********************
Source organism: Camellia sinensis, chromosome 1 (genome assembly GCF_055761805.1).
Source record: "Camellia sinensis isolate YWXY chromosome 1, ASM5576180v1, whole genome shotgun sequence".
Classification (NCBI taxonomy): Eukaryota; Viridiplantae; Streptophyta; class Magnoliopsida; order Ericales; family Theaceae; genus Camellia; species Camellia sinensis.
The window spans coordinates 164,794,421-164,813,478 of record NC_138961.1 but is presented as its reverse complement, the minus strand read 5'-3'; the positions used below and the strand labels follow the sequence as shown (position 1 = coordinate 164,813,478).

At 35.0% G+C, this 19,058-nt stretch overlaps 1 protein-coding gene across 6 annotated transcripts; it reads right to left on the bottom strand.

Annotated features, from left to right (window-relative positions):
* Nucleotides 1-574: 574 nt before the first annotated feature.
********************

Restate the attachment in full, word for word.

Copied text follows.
Source organism: Camellia sinensis, chromosome 1 (genome assembly GCF_055761805.1).
Source record: "Camellia sinensis isolate YWXY chromosome 1, ASM5576180v1, whole genome shotgun sequence".
Classification (NCBI taxonomy): Eukaryota; Viridiplantae; Streptophyta; class Magnoliopsida; order Ericales; family Theaceae; genus Camellia; species Camellia sinensis.
The window spans coordinates 164,794,421-164,813,478 of record NC_138961.1 but is presented as its reverse complement, the minus strand read 5'-3'; the positions used below and the strand labels follow the sequence as shown (position 1 = coordinate 164,813,478).

At 35.0% G+C, this 19,058-nt stretch overlaps 1 protein-coding gene across 6 annotated transcripts; it reads right to left on the bottom strand.

Annotated features, from left to right (window-relative positions):
* Nucleotides 1-574: 574 nt before the first annotated feature.